In Ohio and elsewhere, Dems need better messaging on fracking, police, other issues

November 19, 2020 12:20 am

Tax the rich! Defund the police! Ban fracking!

This is the sort of policy sloganeering voiced by factions within the Democratic Party during the recent presidential election campaign in Ohio and elsewhere. While all are based at least in part on worthy policy goals, post-election analysis suggests that President Trump and GOP strategists exploited that shorthand in swing districts to steer many voters away from candidates whom their messaging relentlessly branded as “radical Democrats.”

This may help explain why Trump and down-ballot candidates performed better than preelection polls suggested they would. The Blue Wave swept in hardly anywhere, including Ohio.

The 2020 election had no shortage of takeaways, including this stunner: In the week following the election, for the first time in every American’s lifetime, many of us anxiously contemplated the prospect of a military coup incited by a losing presidential candidate. At this writing, while that hasn’t happened and likely won’t, the president has yet to acknowledge defeat, or more importantly begin cooperating with the transition during a catastrophic pandemic.

Let’s set that historical outrage aside and consider a less apocalyptic takeaway for Democrats, regardless of when and whether Joe Biden takes his rightful place at the helm of our country. Dems are still struggling to produce messaging on key issues that doesn’t play into the hands of Trump and other Republican fear-mongers. They can only hope that the “defund the police” straitjacket doesn’t cling to them through 2022, lit up by video clips of looters burning businesses.

To be sure, for complex issues with layers of nuance — economic justice, police reform and energy policy — it can be challenging to formulate a snappy, effective message that can fit on a 3-by-3-foot sign, or in an eye-catching Facebook ad or 30-second TV spot.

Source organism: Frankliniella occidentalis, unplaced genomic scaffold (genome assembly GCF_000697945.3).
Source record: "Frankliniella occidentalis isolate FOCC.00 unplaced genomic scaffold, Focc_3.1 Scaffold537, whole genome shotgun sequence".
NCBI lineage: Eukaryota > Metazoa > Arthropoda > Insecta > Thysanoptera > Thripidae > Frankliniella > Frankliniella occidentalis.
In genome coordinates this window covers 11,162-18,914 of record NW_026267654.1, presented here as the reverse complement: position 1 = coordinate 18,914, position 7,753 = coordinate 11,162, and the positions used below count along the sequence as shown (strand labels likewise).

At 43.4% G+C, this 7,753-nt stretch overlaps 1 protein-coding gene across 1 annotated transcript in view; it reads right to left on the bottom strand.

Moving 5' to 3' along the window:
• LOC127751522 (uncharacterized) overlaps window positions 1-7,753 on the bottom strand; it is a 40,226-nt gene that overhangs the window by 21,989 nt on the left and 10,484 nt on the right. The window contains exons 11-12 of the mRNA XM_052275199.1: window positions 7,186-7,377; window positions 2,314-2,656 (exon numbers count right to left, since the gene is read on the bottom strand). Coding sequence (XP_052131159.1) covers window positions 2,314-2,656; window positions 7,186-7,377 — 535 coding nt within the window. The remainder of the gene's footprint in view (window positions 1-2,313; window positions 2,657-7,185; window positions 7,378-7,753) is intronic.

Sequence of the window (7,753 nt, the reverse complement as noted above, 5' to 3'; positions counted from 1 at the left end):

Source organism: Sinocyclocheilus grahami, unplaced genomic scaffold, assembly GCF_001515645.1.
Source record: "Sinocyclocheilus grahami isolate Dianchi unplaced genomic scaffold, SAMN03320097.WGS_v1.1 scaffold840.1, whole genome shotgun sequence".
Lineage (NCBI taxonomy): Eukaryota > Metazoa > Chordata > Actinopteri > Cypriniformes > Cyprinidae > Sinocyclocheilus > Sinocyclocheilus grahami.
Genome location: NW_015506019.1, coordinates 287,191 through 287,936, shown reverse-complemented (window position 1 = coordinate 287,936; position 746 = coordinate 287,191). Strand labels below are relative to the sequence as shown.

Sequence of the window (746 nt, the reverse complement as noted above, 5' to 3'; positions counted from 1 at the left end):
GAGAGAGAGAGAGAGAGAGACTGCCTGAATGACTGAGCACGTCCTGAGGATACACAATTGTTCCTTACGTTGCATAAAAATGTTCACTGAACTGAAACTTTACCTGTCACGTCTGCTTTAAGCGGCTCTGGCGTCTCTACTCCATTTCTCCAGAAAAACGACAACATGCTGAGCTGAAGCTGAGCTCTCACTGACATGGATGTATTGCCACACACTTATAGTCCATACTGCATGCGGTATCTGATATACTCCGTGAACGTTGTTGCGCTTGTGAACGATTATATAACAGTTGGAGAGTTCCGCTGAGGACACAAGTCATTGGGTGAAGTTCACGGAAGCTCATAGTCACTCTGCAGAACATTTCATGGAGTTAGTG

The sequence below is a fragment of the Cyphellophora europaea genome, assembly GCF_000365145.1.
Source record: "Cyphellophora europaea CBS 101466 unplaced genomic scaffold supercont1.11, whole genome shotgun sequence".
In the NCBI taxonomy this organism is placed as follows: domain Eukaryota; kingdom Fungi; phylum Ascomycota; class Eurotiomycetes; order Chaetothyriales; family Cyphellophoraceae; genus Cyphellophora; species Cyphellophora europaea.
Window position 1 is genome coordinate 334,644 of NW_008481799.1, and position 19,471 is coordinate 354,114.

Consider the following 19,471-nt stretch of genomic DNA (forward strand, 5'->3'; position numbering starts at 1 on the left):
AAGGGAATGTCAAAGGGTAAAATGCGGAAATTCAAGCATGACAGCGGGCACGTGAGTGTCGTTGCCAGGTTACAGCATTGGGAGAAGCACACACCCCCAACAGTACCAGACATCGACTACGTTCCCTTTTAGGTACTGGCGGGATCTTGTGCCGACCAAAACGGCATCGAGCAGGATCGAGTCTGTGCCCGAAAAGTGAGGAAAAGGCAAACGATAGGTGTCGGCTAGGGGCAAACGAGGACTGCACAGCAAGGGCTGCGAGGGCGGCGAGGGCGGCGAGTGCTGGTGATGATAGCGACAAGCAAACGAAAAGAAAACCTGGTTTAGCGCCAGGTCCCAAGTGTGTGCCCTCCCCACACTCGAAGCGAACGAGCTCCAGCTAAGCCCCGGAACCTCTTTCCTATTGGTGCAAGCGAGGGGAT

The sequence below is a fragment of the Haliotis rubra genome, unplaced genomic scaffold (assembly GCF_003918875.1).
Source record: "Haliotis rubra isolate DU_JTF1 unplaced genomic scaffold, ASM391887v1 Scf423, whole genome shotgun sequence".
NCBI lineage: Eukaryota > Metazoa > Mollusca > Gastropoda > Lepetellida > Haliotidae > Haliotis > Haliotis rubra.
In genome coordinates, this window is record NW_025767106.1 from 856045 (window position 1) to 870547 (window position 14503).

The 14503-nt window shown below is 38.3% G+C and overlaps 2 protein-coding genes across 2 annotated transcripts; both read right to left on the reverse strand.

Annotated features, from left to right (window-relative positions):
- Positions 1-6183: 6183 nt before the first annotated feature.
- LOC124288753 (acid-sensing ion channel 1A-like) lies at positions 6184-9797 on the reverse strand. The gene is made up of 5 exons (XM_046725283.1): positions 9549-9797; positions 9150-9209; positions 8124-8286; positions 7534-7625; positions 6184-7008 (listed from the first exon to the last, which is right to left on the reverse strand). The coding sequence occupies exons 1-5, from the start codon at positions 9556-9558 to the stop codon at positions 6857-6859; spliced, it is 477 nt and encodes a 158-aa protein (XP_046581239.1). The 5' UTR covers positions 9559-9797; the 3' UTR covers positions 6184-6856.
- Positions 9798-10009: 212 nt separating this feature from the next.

How’s this for some pithy Democratic messaging?

  • Eliminate Trump’s Tax Cuts for Rich People and Give More Money to the Middle Class and the Poor!
  • Transfer Some Funding From Police Departments to Social Services That Will Do a Better Job!
  • Expand Solar and Wind Energy So Those Economic Engines Can Replace Environmentally Destructive Fracking in Rural Areas!

Yes, those need some work, but looking toward future election campaigns, Democrats should devote ample resources toward clarifying and focusing their messaging on these important issues, while formulating better ways to attack Republicans than just tying them to Donald Trump.

HERE IN SOUTHEAST OHIO, from my perspective as a reporter-editor who wrote dozens of articles and opinions about fracking between 2009 and 2020, I’m especially concerned that hollering “Ban fracking!” has hurt Democratic efforts to make headway in solidly red, once-blue parts of eastern Ohio. In these areas, market forces, some related to the global pandemic, are the only thing stalling a continuing boom in shale oil and gas development.

Undergirding the militant “ban fracking” sentiment alive within the broader Democratic Party is the widely accepted idea that horizontal hydraulic fracturing produces no economic benefit to local communities (despite the fact that the oft-repeated slam against fossil-fuel industries — “boom and bust” — isn’t all about the “bust”).

The “fracking doesn’t benefit locals” sentiment would come as a surprise to the mostly poor rural and Rust Belt counties along the Ohio River in Eastern and Southeast Ohio. The shale oil and gas boom has provided substantial economic succor to individuals and communities in this region over the past decade. Leading the cheers for the economic revival in parts of Appalachian Ohio have been Republican legislative candidates, whose 21st Century electoral success continued unabated on Nov. 3.

President Trump and down-ballot Republicans who support fracking without reservation won fracking-heavy counties in Ohio by heavy margins. Granted, fracking wasn’t the only issue that voters considered when casting their ballots (the “defund the police” scare campaign likely carried as much or more weight), but unreservedly backing fracking clearly didn’t hurt Trump and other Republicans.